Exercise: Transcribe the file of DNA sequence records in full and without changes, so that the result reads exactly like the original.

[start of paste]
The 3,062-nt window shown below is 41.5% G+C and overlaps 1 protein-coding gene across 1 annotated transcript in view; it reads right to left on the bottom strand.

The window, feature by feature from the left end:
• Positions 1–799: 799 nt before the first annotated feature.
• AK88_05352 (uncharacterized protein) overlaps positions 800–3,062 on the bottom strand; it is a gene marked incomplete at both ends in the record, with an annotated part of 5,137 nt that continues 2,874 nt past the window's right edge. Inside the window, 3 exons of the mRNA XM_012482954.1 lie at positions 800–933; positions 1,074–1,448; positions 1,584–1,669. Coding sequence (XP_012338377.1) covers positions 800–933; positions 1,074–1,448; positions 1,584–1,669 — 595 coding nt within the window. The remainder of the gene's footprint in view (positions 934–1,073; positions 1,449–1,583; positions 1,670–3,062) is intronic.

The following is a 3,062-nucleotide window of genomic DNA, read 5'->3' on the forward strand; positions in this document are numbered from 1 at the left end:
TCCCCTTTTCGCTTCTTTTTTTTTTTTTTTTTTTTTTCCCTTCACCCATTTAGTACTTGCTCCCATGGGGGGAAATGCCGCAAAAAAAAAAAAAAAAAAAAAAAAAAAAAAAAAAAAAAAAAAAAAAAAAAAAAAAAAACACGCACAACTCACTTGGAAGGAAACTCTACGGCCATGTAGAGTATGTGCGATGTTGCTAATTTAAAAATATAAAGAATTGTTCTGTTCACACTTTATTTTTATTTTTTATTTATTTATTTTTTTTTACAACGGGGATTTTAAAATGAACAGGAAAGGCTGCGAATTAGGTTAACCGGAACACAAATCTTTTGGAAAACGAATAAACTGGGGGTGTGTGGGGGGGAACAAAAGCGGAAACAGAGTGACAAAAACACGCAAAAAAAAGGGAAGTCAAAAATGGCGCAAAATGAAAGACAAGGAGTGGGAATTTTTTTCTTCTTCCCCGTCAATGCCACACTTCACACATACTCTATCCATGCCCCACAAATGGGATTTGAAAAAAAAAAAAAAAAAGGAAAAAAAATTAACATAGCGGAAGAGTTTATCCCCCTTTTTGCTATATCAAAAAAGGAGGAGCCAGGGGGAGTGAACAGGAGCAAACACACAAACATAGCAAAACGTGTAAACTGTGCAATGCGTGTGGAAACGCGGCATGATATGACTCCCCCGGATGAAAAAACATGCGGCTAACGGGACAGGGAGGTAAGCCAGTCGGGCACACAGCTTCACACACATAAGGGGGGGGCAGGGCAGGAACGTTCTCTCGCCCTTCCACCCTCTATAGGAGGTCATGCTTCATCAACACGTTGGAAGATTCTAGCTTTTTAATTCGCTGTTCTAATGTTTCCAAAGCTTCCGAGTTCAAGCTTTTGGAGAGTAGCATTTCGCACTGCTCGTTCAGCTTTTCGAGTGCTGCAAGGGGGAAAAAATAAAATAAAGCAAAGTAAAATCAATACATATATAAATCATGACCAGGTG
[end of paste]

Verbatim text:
The 3,062-nt window shown below is 41.5% G+C and overlaps 1 protein-coding gene across 1 annotated transcript in view; it reads right to left on the bottom strand.

The window, feature by feature from the left end:
• Positions 1–799: 799 nt before the first annotated feature.
• AK88_05352 (uncharacterized protein) overlaps positions 800–3,062 on the bottom strand; it is a gene marked incomplete at both ends in the record, with an annotated part of 5,137 nt that continues 2,874 nt past the window's right edge. Inside the window, 3 exons of the mRNA XM_012482954.1 lie at positions 800–933; positions 1,074–1,448; positions 1,584–1,669. Coding sequence (XP_012338377.1) covers positions 800–933; positions 1,074–1,448; positions 1,584–1,669 — 595 coding nt within the window. The remainder of the gene's footprint in view (positions 934–1,073; positions 1,449–1,583; positions 1,670–3,062) is intronic.

The following is a 3,062-nucleotide window of genomic DNA, read 5'->3' on the forward strand; positions in this document are numbered from 1 at the left end:
TCCCCTTTTCGCTTCTTTTTTTTTTTTTTTTTTTTTTCCCTTCACCCATTTAGTACTTGCTCCCATGGGGGGAAATGCCGCAAAAAAAAAAAAAAAAAAAAAAAAAAAAAAAAAAAAAAAAAAAAAAAAAAAAAAAAAACACGCACAACTCACTTGGAAGGAAACTCTACGGCCATGTAGAGTATGTGCGATGTTGCTAATTTAAAAATATAAAGAATTGTTCTGTTCACACTTTATTTTTATTTTTTATTTATTTATTTTTTTTTACAACGGGGATTTTAAAATGAACAGGAAAGGCTGCGAATTAGGTTAACCGGAACACAAATCTTTTGGAAAACGAATAAACTGGGGGTGTGTGGGGGGGAACAAAAGCGGAAACAGAGTGACAAAAACACGCAAAAAAAAGGGAAGTCAAAAATGGCGCAAAATGAAAGACAAGGAGTGGGAATTTTTTTCTTCTTCCCCGTCAATGCCACACTTCACACATACTCTATCCATGCCCCACAAATGGGATTTGAAAAAAAAAAAAAAAAAGGAAAAAAAATTAACATAGCGGAAGAGTTTATCCCCCTTTTTGCTATATCAAAAAAGGAGGAGCCAGGGGGAGTGAACAGGAGCAAACACACAAACATAGCAAAACGTGTAAACTGTGCAATGCGTGTGGAAACGCGGCATGATATGACTCCCCCGGATGAAAAAACATGCGGCTAACGGGACAGGGAGGTAAGCCAGTCGGGCACACAGCTTCACACACATAAGGGGGGGGCAGGGCAGGAACGTTCTCTCGCCCTTCCACCCTCTATAGGAGGTCATGCTTCATCAACACGTTGGAAGATTCTAGCTTTTTAATTCGCTGTTCTAATGTTTCCAAAGCTTCCGAGTTCAAGCTTTTGGAGAGTAGCATTTCGCACTGCTCGTTCAGCTTTTCGAGTGCTGCAAGGGGGAAAAAATAAAATAAAGCAAAGTAAAATCAATACATATATAAATCATGACCAGGTG